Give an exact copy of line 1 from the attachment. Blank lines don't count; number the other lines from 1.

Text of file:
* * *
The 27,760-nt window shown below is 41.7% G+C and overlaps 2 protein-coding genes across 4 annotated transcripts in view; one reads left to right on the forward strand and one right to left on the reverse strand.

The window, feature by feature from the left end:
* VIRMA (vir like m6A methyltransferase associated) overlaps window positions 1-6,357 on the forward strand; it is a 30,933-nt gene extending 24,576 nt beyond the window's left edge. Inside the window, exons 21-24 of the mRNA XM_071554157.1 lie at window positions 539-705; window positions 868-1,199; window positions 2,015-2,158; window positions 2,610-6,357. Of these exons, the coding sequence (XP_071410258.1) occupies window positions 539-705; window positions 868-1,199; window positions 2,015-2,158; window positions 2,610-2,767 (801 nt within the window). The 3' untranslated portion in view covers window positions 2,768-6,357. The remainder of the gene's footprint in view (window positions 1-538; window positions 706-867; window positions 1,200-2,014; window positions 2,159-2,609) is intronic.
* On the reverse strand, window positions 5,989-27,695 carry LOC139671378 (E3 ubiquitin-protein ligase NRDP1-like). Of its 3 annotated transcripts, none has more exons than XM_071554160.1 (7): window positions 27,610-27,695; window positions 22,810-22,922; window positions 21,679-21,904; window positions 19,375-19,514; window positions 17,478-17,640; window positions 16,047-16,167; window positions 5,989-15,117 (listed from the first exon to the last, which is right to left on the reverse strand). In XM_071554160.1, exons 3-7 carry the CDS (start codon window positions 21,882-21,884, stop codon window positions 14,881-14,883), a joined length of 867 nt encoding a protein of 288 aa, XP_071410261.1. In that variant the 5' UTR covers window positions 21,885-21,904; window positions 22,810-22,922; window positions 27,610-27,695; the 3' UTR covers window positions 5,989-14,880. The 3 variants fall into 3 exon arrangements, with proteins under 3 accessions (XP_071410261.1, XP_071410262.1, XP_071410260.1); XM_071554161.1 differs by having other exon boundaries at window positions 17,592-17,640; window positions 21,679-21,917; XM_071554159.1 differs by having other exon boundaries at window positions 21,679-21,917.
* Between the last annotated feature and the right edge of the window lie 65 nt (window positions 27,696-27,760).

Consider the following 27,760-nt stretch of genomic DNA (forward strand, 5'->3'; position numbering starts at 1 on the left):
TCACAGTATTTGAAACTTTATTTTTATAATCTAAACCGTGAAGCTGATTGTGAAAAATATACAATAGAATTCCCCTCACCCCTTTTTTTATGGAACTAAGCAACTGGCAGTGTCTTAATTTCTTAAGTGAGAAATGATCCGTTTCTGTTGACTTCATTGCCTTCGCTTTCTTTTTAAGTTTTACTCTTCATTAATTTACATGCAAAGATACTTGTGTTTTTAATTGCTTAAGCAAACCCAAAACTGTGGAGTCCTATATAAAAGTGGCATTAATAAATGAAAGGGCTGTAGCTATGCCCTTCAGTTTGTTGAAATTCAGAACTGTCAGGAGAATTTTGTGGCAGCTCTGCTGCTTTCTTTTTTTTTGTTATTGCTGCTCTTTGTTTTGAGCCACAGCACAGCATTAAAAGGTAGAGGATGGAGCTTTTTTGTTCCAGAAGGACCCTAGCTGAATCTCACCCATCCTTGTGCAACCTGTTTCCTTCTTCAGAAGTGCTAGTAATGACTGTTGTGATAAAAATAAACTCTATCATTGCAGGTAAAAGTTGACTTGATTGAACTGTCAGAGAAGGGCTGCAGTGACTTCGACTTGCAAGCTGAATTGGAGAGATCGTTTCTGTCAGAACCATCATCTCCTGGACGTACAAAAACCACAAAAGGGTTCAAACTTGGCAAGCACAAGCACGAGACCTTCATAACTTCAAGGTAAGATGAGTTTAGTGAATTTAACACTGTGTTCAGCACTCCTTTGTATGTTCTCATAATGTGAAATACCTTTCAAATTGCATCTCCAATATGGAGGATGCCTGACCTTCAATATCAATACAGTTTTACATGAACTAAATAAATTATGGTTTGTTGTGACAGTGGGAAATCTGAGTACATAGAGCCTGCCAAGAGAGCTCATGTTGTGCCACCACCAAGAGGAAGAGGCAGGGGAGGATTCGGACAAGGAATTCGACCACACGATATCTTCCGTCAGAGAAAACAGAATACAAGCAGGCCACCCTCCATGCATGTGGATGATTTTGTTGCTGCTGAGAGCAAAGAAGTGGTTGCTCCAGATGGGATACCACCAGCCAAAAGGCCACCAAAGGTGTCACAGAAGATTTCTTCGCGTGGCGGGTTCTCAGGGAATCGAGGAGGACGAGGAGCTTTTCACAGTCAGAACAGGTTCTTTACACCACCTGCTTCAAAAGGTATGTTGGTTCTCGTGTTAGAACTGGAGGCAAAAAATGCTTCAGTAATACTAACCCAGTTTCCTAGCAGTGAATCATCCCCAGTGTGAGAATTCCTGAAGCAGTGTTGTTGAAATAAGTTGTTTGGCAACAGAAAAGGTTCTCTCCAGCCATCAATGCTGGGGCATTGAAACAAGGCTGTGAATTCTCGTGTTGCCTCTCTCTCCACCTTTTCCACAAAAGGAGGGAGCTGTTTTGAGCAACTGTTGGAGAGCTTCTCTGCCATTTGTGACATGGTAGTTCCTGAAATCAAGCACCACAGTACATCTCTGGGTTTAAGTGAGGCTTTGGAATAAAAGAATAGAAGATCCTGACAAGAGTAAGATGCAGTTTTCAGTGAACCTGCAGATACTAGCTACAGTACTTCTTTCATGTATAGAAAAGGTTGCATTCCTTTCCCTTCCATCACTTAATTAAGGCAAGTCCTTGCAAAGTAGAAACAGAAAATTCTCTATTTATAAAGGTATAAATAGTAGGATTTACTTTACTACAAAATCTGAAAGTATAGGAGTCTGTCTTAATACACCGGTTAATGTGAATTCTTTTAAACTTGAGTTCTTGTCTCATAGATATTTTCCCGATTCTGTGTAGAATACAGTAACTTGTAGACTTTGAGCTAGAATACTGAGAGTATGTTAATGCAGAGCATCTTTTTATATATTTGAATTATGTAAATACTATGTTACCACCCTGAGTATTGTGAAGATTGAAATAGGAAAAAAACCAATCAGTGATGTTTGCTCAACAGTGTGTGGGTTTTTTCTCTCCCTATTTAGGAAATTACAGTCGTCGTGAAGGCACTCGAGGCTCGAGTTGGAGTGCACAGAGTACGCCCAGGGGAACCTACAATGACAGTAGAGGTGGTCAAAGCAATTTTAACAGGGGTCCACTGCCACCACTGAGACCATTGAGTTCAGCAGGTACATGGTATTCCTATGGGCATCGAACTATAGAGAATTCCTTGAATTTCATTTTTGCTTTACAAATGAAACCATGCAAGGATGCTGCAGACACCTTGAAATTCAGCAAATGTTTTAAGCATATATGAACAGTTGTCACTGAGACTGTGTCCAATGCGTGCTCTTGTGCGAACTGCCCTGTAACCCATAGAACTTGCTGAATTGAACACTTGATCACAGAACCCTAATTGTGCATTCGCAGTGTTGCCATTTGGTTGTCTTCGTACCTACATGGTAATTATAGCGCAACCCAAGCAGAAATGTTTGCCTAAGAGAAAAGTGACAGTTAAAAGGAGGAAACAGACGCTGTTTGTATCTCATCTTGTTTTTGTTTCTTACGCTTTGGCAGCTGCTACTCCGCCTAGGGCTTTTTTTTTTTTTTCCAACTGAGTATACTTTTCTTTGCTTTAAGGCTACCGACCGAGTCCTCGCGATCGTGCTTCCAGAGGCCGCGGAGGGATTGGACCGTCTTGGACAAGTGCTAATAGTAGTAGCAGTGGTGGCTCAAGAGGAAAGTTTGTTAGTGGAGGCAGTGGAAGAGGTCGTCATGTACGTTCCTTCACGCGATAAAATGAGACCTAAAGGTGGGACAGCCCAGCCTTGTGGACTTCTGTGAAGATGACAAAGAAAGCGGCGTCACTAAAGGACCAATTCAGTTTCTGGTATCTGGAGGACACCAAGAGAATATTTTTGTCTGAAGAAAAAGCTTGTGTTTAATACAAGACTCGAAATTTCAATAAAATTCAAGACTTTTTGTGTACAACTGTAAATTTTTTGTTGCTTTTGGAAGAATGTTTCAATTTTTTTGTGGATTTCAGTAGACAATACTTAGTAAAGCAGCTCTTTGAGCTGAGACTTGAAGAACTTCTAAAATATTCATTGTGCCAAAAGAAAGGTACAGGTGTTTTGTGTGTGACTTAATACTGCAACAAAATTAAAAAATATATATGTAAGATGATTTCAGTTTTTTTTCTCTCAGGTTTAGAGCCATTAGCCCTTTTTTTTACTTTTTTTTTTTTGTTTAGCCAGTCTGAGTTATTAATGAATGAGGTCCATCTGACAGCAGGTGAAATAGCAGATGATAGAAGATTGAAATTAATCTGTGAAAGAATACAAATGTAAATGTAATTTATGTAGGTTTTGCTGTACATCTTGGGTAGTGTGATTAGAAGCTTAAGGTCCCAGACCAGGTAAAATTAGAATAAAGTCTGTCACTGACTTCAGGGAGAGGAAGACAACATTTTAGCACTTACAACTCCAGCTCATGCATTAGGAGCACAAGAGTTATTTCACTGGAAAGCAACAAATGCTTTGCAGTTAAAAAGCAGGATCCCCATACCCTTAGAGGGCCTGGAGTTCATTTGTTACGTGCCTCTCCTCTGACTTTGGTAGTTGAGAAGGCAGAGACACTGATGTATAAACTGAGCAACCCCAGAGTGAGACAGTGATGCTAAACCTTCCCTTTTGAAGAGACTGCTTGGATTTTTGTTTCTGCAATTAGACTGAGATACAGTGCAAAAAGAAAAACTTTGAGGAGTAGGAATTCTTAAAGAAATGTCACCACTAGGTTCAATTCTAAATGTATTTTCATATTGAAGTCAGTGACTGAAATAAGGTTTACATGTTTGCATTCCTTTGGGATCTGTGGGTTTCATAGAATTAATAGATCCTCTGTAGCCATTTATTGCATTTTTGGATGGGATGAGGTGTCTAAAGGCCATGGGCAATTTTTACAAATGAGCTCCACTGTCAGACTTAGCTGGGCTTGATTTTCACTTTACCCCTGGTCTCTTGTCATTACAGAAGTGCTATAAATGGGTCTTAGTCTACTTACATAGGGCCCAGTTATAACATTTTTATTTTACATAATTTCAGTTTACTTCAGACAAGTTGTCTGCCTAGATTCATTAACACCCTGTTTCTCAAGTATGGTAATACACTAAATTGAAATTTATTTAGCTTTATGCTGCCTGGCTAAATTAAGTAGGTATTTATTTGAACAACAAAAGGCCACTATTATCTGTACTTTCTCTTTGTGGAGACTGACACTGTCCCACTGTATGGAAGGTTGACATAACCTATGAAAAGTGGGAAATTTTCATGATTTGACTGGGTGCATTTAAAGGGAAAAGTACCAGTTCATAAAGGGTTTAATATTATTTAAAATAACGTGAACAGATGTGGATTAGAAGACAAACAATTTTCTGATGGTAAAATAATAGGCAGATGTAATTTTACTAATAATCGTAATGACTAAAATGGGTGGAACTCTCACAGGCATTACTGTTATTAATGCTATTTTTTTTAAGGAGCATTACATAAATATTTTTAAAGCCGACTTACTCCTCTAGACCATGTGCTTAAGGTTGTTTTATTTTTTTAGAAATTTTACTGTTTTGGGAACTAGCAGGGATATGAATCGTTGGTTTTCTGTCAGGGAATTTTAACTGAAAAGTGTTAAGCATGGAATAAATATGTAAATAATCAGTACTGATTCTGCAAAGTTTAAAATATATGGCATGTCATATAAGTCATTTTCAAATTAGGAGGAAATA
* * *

The 27,760-nt window shown below is 41.7% G+C and overlaps 2 protein-coding genes across 4 annotated transcripts in view; one reads left to right on the forward strand and one right to left on the reverse strand.